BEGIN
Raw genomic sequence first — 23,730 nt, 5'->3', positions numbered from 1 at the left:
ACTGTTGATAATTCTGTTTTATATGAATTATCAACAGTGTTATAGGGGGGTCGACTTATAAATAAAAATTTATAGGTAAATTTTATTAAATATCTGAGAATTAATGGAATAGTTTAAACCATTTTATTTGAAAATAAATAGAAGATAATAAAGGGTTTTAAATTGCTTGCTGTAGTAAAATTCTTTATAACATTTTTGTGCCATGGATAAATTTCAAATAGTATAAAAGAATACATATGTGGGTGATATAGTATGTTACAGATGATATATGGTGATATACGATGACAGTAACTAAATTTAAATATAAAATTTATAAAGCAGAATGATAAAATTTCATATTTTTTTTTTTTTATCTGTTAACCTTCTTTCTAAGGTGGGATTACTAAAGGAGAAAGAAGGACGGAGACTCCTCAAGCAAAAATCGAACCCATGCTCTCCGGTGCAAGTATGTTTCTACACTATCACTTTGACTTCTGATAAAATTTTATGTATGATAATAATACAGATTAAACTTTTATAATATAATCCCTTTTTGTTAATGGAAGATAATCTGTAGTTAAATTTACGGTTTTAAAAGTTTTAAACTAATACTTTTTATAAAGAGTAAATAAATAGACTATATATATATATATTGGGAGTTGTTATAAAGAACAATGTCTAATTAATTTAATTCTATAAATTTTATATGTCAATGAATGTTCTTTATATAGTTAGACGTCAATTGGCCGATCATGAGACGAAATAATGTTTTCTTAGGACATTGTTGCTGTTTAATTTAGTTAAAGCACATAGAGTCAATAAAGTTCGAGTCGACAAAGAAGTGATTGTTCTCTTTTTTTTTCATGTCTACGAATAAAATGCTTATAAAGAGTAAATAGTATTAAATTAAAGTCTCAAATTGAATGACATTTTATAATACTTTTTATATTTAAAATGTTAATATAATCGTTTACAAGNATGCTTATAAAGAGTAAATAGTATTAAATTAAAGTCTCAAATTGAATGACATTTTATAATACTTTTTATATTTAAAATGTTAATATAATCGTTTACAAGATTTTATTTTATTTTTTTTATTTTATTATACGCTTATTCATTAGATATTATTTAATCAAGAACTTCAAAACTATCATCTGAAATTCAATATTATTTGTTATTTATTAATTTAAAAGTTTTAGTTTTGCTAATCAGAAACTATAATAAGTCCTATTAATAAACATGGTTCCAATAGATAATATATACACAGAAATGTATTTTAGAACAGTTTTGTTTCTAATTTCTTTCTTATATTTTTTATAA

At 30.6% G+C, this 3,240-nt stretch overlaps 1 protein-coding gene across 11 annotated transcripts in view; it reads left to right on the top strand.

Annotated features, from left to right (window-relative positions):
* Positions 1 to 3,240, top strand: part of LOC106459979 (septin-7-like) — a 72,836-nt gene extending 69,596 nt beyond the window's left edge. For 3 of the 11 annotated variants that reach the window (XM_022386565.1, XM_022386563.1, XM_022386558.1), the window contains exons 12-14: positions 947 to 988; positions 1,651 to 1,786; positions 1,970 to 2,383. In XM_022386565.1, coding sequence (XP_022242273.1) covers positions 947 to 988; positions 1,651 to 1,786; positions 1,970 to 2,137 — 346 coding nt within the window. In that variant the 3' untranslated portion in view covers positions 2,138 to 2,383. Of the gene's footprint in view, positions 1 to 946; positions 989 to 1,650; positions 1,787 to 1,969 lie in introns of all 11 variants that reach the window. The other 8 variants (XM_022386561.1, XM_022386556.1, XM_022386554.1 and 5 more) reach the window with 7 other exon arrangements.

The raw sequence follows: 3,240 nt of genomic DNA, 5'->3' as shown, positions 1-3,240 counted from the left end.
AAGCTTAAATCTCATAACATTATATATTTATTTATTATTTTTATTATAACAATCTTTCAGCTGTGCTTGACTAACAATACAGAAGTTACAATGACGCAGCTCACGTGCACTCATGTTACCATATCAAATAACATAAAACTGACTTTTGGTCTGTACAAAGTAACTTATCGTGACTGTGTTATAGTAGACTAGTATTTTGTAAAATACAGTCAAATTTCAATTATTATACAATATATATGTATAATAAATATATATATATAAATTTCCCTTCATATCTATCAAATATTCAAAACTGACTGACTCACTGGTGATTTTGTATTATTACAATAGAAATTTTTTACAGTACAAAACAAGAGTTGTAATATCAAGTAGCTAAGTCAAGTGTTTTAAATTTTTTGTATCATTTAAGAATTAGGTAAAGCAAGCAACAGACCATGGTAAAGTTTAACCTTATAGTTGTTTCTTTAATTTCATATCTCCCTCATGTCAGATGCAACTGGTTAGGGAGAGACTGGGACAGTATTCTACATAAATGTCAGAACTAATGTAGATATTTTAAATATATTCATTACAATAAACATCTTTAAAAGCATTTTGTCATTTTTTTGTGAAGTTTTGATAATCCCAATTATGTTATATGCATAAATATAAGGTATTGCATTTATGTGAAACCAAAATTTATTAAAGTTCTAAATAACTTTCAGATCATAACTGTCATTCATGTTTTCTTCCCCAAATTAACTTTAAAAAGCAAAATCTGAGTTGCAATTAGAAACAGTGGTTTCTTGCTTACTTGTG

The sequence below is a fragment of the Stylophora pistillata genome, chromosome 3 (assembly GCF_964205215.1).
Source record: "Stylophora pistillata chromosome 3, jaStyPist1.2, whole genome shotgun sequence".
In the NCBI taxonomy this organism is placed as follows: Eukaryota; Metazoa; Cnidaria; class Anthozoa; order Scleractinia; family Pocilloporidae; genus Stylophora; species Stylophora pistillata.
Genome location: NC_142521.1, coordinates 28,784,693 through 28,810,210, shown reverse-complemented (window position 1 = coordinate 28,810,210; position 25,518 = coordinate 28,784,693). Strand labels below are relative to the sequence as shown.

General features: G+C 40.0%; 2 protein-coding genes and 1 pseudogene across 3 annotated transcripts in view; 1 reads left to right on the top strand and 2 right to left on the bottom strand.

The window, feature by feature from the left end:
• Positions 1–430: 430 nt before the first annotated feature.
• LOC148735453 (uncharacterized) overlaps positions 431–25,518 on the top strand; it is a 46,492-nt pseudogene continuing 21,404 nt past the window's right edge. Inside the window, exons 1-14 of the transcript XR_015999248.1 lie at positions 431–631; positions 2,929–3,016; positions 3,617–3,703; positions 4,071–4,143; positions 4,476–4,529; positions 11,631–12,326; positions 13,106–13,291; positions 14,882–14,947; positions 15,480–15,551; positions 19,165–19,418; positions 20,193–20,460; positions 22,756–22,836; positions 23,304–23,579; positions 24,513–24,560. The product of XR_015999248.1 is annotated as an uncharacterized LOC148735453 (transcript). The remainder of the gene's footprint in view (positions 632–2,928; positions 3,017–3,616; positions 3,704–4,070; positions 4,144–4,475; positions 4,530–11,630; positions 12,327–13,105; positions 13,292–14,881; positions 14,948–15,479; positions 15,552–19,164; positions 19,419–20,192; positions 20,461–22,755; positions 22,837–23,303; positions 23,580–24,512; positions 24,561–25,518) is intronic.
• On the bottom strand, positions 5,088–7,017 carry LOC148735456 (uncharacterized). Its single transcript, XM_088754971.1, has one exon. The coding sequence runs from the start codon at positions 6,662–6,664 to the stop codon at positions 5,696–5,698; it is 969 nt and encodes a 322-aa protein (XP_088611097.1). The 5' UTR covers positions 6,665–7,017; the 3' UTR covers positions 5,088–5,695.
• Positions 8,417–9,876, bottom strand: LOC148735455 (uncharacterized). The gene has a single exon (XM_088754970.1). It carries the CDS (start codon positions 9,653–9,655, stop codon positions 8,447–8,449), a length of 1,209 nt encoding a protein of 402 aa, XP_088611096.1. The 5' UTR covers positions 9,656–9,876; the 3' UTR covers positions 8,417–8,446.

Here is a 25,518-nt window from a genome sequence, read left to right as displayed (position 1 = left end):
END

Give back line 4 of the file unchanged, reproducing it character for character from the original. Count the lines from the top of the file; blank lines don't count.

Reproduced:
Annotated features, from left to right (window-relative positions):